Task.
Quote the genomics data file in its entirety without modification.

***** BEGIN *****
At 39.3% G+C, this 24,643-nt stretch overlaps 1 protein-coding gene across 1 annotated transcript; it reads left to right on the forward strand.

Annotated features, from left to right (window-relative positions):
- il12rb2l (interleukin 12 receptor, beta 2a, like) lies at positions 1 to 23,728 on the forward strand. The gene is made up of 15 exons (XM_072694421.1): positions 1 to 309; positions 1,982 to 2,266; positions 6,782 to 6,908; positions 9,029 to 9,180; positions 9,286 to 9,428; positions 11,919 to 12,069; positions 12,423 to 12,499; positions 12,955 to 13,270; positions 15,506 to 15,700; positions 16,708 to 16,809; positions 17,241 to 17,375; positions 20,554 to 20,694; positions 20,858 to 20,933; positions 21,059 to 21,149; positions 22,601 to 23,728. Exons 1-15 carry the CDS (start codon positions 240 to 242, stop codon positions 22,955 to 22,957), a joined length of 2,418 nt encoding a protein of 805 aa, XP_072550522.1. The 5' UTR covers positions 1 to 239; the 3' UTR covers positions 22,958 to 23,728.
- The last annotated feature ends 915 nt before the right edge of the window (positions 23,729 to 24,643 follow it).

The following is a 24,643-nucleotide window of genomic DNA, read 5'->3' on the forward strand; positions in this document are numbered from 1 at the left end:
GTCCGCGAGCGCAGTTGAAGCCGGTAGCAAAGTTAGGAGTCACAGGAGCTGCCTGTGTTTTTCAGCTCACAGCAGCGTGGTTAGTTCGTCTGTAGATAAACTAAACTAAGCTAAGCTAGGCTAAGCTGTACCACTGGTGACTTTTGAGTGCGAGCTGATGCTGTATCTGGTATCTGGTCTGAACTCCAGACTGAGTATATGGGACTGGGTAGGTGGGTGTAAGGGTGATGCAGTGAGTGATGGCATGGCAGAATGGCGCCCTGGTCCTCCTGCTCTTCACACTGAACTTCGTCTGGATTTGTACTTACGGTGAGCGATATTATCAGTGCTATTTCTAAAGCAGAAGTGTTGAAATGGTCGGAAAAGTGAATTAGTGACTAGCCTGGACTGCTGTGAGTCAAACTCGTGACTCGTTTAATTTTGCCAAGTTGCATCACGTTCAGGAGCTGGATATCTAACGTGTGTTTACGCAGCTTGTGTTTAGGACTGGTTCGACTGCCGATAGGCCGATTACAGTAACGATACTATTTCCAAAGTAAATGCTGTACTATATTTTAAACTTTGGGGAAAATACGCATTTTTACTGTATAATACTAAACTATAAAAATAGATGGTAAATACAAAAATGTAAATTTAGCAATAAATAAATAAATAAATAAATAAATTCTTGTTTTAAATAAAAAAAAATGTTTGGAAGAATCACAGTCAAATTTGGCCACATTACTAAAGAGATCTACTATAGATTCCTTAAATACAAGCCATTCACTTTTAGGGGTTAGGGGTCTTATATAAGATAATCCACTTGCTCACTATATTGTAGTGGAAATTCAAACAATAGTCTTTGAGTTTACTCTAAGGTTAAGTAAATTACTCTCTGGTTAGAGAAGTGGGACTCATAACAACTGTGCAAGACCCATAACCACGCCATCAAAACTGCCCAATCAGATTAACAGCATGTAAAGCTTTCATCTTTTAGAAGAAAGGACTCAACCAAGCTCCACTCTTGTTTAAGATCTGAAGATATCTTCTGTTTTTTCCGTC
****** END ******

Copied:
At 39.3% G+C, this 24,643-nt stretch overlaps 1 protein-coding gene across 1 annotated transcript; it reads left to right on the forward strand.

Annotated features, from left to right (window-relative positions):
- il12rb2l (interleukin 12 receptor, beta 2a, like) lies at positions 1 to 23,728 on the forward strand. The gene is made up of 15 exons (XM_072694421.1): positions 1 to 309; positions 1,982 to 2,266; positions 6,782 to 6,908; positions 9,029 to 9,180; positions 9,286 to 9,428; positions 11,919 to 12,069; positions 12,423 to 12,499; positions 12,955 to 13,270; positions 15,506 to 15,700; positions 16,708 to 16,809; positions 17,241 to 17,375; positions 20,554 to 20,694; positions 20,858 to 20,933; positions 21,059 to 21,149; positions 22,601 to 23,728. Exons 1-15 carry the CDS (start codon positions 240 to 242, stop codon positions 22,955 to 22,957), a joined length of 2,418 nt encoding a protein of 805 aa, XP_072550522.1. The 5' UTR covers positions 1 to 239; the 3' UTR covers positions 22,958 to 23,728.
- The last annotated feature ends 915 nt before the right edge of the window (positions 23,729 to 24,643 follow it).

The following is a 24,643-nucleotide window of genomic DNA, read 5'->3' on the forward strand; positions in this document are numbered from 1 at the left end:
GTCCGCGAGCGCAGTTGAAGCCGGTAGCAAAGTTAGGAGTCACAGGAGCTGCCTGTGTTTTTCAGCTCACAGCAGCGTGGTTAGTTCGTCTGTAGATAAACTAAACTAAGCTAAGCTAGGCTAAGCTGTACCACTGGTGACTTTTGAGTGCGAGCTGATGCTGTATCTGGTATCTGGTCTGAACTCCAGACTGAGTATATGGGACTGGGTAGGTGGGTGTAAGGGTGATGCAGTGAGTGATGGCATGGCAGAATGGCGCCCTGGTCCTCCTGCTCTTCACACTGAACTTCGTCTGGATTTGTACTTACGGTGAGCGATATTATCAGTGCTATTTCTAAAGCAGAAGTGTTGAAATGGTCGGAAAAGTGAATTAGTGACTAGCCTGGACTGCTGTGAGTCAAACTCGTGACTCGTTTAATTTTGCCAAGTTGCATCACGTTCAGGAGCTGGATATCTAACGTGTGTTTACGCAGCTTGTGTTTAGGACTGGTTCGACTGCCGATAGGCCGATTACAGTAACGATACTATTTCCAAAGTAAATGCTGTACTATATTTTAAACTTTGGGGAAAATACGCATTTTTACTGTATAATACTAAACTATAAAAATAGATGGTAAATACAAAAATGTAAATTTAGCAATAAATAAATAAATAAATAAATAAATTCTTGTTTTAAATAAAAAAAAATGTTTGGAAGAATCACAGTCAAATTTGGCCACATTACTAAAGAGATCTACTATAGATTCCTTAAATACAAGCCATTCACTTTTAGGGGTTAGGGGTCTTATATAAGATAATCCACTTGCTCACTATATTGTAGTGGAAATTCAAACAATAGTCTTTGAGTTTACTCTAAGGTTAAGTAAATTACTCTCTGGTTAGAGAAGTGGGACTCATAACAACTGTGCAAGACCCATAACCACGCCATCAAAACTGCCCAATCAGATTAACAGCATGTAAAGCTTTCATCTTTTAGAAGAAAGGACTCAACCAAGCTCCACTCTTGTTTAAGATCTGAAGATATCTTCTGTTTTTTCCGTC